The New World of Indie Publishing
EBooks have changed the way we think of publishing. Much of the stigma that used to be associated with self-publishing a book has been removed, and people are coming out in droves to put their books on the market. Where self-publishing used to mean paying heavy fees for printed copies of your books and then putting in hours of work trying to get bookstores to carry them, you can now get your work onto Amazon in just a few minutes. Okay, that may be a bit of a simplification, and you can read about my experience with at least part of the process here, but my point is that it is a lot easier, and cheaper, than it used to be, and lots of people are taking advantage of that.
For those of you who haven't entered the world of eBook publishing yet, KDP stands for Kindle Direct Publishing. It's one of the things that has made it so easy for authors to put their books on the market. You just upload your manuscript and a book cover and boom...within a few hours your book is available for customers to purchase in the Kindle Store. Just inserting some of my own opinion here--I said above that this has removed some of the stigma of self-publishing. This is because there are actually some really good books out there by indie authors. That, of course, does not mean that all of the indie published books are of good quality. If you are picky about where you spend your money, read the free sample before purchasing a self-published book.
KDP Select is an optional program for authors publishing on Amazon. If you opt in, you get a lot of benefits in exchange for your promise to not publish your book on any other site during the time in which you are enrolled. KDP Select enrollment lasts for 90 days, after which you have the choice of renewing or opting out. There is a lot of debate out there regarding whether KDP Select is a good idea or not. I don't really have enough experience with it to answer that question here. My decision was to do Select for the first 90 days and then opt out.
This is just one of the benefits you get if you enroll in KDP Select. The way it works is this: you have a book listed at a certain price. It must be available on Amazon at that price for at least a month before you begin a countdown promotion. When you are ready, you go in and select a sale price for you book, which must be at least $0.99. Then you select the duration of your sale, which can't exceed one week. If you'd like you can have your book price increase incrementally during your promotion, or you can keep the same price the entire time. Theoretically you will see an increase in sales during your promotion.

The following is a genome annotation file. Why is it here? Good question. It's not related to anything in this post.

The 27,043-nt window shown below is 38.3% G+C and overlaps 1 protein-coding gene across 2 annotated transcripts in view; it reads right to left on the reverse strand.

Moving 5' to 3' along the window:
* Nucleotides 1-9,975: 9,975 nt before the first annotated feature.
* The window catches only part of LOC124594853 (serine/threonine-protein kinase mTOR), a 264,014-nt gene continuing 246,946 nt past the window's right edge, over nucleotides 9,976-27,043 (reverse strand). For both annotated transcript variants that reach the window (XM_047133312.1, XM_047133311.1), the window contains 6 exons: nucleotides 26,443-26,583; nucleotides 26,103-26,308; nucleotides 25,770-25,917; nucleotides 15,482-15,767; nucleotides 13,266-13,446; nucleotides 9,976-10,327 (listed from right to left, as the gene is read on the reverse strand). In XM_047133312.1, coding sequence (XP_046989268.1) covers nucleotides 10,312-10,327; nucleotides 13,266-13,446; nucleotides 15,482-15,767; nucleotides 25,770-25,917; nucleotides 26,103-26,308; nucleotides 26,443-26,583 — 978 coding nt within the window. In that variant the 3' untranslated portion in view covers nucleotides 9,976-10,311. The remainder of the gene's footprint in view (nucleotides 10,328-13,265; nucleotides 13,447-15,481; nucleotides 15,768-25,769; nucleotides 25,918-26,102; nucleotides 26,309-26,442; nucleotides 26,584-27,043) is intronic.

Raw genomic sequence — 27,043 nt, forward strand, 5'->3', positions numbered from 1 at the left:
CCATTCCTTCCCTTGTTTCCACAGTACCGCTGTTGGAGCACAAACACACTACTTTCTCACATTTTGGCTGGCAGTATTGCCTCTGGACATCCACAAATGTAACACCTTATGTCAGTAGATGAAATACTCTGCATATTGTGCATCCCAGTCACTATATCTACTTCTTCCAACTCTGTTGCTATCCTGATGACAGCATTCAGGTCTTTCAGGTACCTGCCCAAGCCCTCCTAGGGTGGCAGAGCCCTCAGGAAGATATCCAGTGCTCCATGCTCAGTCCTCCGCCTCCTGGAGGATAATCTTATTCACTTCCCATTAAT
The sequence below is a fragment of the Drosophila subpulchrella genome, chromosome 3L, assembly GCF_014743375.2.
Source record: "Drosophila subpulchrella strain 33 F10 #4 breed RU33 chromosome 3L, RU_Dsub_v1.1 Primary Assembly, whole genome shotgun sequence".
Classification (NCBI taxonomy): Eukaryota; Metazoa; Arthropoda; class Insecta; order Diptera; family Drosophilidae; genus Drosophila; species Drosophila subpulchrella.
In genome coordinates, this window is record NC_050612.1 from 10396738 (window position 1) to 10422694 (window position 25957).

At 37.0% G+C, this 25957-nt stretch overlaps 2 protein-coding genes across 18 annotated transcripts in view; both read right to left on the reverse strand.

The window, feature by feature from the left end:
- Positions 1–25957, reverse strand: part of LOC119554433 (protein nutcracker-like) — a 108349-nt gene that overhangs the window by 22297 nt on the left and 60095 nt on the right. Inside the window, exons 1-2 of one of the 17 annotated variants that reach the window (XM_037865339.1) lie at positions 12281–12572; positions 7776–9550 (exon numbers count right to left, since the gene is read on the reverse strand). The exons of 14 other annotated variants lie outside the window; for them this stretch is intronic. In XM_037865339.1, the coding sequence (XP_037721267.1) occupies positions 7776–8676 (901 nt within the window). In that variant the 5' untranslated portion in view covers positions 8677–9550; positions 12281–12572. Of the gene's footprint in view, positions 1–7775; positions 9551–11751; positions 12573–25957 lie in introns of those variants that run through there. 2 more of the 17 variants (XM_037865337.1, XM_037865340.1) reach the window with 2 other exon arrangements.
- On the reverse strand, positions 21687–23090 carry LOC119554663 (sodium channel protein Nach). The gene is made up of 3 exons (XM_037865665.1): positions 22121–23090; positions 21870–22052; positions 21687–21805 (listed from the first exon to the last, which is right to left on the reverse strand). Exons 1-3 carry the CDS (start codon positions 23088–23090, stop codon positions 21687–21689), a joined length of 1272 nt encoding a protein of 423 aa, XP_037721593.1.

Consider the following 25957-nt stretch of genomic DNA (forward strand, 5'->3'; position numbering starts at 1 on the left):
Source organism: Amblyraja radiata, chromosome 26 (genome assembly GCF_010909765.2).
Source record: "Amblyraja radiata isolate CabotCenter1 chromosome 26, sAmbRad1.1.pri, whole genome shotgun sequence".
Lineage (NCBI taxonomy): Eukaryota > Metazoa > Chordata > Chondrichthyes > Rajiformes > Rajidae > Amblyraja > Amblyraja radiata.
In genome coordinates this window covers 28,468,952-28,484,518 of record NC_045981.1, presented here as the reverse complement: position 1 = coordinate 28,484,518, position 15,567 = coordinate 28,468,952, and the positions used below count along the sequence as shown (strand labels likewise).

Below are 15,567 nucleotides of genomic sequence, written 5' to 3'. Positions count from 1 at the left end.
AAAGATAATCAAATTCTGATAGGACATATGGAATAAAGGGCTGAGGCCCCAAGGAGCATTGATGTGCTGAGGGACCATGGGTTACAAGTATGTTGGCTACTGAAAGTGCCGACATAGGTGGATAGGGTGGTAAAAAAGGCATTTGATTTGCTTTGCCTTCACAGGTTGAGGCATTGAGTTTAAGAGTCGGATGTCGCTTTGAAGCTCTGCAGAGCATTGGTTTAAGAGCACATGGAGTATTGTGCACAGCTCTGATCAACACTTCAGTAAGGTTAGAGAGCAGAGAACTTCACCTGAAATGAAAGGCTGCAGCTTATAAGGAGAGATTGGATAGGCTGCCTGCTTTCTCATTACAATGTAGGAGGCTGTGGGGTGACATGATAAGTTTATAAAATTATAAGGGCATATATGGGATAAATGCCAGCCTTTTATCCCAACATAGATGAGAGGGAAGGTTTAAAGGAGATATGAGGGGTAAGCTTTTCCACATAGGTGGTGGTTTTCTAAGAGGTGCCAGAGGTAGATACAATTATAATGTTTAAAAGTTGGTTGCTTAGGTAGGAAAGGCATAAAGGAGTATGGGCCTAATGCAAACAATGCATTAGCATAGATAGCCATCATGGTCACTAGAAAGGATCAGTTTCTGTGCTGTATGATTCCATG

The Weird Thing About My Promotion
My book was on Amazon for exactly one month before I put it on sale. All purchases prior to the promotion had been from the US. This did not surprise me. I live in the US, my book takes place in the US, and most of the people who saw my advertisements were living in the US. I did not sell a single copy in any of the international markets during the entire first month that my book was on Amazon. I was expecting to see a similar trend when I ran my promotion. Naturally I was hoping to sell more copies, but I wasn't expecting to suddenly get noticed in other countries just because my book was on sale. I was therefore surprised by what happened.
All of the purchases that occurred during my promotion were from the UK. Every single one. A couple of people downloaded free copies (another thing you can do with KDP Select) from the US site, but no one actually bought the book. However, the UK sales for that one week totaled more than the entire preceding month. I even made it onto the top 100 lists for a couple of sub-genres, and I got to something like number 6,000 overall in the Kindle Store. But only on Amazon's UK site. In the US my sales ranking hovered somewhere in the 100,000s. It even plunged lower than that a couple of times.
So what happened? Honestly I have no idea. Don't get me wrong, I'm glad enough people bought my book to boost my ranking. I just wish it could have been boosted in my own country as well. But, really, more than anything I'm confused about why it worked out that way. As far as other trends that supposedly accompany a countdown promotion (I've heard rumors that the increased sales continue even after the book is no longer on sale), it's too early for me to know. If anything surprising happens in that department, I may blog about it.
Are you an indie author who has seen surprising trends in your book sales? Do you have any theories to offer about my own odd experience? If so, please feel free to leave a comment.
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